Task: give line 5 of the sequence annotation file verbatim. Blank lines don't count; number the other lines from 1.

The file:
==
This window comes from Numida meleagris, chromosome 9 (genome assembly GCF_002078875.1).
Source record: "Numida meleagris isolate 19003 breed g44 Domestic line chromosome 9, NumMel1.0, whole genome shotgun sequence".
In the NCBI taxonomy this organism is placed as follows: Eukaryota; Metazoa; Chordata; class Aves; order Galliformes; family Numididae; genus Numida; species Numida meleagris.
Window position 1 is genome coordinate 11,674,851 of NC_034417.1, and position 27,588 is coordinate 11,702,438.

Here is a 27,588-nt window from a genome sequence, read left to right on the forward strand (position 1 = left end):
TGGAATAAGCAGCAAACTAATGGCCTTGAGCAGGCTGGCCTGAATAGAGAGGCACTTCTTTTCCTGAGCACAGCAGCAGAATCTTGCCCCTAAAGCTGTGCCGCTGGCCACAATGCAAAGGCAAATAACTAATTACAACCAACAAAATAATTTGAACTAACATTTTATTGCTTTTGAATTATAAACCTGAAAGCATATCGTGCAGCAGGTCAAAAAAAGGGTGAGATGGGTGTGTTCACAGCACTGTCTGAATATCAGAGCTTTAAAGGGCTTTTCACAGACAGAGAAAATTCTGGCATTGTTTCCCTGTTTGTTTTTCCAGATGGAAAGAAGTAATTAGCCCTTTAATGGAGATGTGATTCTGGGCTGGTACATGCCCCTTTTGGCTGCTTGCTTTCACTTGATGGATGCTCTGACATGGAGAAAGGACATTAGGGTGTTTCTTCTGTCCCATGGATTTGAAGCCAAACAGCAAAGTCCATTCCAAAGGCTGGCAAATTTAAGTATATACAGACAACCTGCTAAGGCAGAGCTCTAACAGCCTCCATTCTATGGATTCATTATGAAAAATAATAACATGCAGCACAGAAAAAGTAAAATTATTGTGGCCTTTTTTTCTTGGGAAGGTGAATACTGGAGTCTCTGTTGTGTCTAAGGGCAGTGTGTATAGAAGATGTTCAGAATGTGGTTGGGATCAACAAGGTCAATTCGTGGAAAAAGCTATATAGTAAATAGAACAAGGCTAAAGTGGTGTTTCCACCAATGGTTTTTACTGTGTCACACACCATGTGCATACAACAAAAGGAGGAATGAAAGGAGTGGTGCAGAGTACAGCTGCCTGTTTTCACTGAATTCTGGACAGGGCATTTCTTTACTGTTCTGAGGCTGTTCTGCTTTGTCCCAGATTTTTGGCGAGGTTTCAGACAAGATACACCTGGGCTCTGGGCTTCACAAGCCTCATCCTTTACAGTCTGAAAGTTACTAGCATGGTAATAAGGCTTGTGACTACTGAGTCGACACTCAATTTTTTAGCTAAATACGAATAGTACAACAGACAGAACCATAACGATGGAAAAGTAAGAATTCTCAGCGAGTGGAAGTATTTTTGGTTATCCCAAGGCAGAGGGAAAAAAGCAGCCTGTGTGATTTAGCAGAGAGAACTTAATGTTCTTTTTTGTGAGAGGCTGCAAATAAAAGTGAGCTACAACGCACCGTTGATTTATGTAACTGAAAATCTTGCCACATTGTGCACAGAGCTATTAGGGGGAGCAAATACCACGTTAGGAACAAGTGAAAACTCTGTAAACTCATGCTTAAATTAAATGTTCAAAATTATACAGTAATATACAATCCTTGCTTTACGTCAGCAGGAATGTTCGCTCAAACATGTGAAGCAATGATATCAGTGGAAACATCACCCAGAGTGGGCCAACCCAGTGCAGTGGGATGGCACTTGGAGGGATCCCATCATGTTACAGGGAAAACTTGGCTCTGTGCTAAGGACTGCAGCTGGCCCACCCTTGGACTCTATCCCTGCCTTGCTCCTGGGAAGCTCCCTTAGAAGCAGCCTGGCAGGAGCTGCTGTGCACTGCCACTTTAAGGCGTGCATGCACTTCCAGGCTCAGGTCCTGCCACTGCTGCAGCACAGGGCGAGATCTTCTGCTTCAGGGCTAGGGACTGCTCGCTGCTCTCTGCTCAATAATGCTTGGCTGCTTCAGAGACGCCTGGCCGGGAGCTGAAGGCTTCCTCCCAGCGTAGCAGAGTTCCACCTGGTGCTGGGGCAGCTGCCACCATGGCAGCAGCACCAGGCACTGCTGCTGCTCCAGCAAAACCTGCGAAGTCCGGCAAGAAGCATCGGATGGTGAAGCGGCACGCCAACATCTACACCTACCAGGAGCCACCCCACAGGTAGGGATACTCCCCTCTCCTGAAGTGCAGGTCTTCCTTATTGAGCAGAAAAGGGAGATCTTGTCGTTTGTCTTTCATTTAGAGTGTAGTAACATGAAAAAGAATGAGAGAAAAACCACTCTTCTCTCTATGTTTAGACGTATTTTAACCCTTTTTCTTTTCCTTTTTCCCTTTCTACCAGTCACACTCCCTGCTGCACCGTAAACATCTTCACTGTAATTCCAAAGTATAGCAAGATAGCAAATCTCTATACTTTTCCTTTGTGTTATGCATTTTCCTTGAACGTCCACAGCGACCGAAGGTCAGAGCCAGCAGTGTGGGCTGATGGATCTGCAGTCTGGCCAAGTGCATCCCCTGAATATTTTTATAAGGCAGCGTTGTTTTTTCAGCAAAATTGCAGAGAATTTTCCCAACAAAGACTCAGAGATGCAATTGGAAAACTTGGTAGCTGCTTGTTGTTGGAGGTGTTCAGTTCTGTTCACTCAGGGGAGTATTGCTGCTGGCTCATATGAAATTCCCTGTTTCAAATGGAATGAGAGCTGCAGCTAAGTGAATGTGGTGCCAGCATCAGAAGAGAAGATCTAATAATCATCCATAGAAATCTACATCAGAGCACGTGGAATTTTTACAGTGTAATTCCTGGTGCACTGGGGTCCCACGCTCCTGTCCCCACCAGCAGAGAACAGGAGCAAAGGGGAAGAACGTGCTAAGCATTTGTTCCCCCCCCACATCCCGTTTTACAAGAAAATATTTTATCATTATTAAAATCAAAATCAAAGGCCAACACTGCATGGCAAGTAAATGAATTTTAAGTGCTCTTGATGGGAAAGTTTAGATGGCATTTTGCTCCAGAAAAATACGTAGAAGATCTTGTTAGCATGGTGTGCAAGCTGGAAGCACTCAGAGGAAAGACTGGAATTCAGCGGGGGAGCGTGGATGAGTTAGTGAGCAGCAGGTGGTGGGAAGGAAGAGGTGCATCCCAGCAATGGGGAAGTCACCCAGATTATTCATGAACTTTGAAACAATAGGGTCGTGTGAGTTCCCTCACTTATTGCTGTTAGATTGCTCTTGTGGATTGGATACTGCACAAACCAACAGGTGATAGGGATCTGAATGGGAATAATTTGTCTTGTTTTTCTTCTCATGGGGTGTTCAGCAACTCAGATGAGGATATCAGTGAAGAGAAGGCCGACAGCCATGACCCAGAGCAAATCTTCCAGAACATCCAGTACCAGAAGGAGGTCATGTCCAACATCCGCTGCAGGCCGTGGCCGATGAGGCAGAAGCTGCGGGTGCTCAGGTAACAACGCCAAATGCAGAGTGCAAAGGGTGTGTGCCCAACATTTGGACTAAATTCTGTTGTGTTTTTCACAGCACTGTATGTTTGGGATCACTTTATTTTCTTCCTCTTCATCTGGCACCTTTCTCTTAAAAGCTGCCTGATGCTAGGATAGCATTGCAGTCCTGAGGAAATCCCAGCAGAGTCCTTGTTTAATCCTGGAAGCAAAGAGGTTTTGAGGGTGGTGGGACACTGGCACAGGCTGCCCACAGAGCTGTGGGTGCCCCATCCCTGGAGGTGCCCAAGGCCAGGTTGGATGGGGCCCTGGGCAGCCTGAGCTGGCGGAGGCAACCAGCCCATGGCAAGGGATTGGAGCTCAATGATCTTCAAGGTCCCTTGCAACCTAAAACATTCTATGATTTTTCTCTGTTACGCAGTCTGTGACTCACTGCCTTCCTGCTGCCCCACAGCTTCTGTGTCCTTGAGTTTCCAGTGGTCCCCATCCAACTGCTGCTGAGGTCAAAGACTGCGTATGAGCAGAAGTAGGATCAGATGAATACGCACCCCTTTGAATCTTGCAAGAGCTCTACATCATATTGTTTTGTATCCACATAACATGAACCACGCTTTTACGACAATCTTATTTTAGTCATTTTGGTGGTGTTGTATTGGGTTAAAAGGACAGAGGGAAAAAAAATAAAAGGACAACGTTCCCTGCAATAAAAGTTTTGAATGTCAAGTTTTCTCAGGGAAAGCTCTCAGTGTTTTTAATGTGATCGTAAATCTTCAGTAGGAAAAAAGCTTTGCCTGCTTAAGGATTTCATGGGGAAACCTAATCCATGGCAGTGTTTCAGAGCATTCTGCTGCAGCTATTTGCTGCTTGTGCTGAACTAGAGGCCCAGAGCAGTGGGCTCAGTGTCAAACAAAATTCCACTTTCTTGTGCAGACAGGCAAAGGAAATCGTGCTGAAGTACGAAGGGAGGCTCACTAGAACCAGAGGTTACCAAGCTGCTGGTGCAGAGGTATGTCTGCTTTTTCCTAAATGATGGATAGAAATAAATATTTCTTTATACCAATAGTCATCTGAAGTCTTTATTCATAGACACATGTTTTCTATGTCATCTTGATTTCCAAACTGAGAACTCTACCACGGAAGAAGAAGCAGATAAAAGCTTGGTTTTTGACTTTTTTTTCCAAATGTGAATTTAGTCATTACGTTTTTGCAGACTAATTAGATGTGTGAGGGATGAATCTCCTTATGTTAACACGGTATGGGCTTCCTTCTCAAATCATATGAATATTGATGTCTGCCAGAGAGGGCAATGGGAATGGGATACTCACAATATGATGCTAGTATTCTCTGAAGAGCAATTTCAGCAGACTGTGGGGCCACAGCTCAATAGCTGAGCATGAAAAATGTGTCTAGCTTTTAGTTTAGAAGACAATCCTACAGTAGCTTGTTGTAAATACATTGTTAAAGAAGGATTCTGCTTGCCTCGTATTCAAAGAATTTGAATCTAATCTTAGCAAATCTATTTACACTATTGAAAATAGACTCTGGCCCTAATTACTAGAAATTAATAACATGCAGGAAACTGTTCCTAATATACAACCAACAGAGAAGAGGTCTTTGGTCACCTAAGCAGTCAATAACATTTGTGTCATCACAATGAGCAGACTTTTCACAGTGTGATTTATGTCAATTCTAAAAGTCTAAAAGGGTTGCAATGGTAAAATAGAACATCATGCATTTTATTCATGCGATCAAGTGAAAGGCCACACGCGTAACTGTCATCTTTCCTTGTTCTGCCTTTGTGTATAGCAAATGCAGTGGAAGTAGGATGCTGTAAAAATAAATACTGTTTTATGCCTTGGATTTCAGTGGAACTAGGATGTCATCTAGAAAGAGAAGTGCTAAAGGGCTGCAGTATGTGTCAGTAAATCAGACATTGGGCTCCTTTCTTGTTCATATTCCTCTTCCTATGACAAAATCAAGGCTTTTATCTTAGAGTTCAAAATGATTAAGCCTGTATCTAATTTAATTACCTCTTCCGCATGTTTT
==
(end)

Here is a 27,588-nt window from a genome sequence, read left to right on the forward strand (position 1 = left end):